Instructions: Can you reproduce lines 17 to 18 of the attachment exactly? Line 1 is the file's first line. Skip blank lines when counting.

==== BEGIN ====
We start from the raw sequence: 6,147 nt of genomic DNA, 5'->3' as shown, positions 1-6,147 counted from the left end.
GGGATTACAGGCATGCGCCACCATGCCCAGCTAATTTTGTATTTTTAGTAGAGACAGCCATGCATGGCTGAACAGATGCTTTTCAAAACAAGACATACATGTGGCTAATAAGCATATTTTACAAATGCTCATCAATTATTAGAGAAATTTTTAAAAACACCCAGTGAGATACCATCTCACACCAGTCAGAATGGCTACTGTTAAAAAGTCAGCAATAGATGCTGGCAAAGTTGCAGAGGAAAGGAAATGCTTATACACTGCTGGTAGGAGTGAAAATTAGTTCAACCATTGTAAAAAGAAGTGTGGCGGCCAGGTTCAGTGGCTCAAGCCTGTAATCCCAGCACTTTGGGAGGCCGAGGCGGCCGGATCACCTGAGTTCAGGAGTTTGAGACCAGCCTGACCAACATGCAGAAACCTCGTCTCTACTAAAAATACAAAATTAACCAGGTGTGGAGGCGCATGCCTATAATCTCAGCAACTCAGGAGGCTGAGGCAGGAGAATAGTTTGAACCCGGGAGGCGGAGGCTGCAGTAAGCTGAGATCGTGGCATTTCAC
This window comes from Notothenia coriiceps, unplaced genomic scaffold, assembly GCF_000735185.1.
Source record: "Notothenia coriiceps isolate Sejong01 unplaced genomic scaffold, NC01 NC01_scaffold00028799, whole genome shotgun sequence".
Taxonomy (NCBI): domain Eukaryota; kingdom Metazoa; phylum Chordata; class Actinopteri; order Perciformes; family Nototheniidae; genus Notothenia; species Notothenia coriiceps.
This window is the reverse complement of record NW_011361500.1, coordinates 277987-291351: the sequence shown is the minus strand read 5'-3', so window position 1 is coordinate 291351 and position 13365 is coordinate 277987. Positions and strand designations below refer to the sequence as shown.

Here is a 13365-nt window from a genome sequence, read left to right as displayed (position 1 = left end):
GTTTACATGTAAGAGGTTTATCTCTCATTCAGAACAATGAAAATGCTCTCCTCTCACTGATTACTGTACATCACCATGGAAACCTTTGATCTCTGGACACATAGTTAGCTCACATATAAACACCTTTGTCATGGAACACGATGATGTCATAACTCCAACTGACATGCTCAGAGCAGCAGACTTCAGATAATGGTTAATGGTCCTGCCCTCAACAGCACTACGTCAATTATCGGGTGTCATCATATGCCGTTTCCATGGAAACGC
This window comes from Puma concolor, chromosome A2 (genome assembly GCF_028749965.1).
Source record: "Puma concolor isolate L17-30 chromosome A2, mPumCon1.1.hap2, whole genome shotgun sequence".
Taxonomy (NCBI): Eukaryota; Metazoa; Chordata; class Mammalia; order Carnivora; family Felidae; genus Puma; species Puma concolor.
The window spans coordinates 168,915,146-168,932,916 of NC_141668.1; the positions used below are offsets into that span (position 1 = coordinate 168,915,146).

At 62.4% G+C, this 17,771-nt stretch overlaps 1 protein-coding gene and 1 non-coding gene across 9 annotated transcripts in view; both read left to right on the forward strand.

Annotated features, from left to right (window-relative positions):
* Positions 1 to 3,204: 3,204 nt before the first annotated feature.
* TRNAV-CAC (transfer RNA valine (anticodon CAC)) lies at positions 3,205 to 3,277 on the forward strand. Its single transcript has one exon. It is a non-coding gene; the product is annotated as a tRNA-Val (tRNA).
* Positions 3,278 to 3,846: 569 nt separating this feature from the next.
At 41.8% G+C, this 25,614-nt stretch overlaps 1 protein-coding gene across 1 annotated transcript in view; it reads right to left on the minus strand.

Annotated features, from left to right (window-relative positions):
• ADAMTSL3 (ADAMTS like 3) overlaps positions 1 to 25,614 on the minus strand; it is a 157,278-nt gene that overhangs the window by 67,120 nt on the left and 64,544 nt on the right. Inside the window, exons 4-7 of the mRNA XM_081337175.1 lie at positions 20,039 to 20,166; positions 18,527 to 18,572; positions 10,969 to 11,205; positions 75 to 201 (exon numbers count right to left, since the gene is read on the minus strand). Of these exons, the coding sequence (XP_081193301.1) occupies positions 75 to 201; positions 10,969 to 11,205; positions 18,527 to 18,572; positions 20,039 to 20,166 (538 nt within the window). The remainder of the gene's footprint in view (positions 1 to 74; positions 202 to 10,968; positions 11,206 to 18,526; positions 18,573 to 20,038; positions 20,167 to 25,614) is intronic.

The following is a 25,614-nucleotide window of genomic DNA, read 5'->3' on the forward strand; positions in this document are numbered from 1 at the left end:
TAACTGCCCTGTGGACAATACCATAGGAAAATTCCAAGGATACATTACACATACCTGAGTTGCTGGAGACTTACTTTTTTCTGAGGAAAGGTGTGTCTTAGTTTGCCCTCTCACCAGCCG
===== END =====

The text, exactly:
* Positions 3,278 to 3,846: 569 nt separating this feature from the next.
At 41.8% G+C, this 25,614-nt stretch overlaps 1 protein-coding gene across 1 annotated transcript in view; it reads right to left on the minus strand.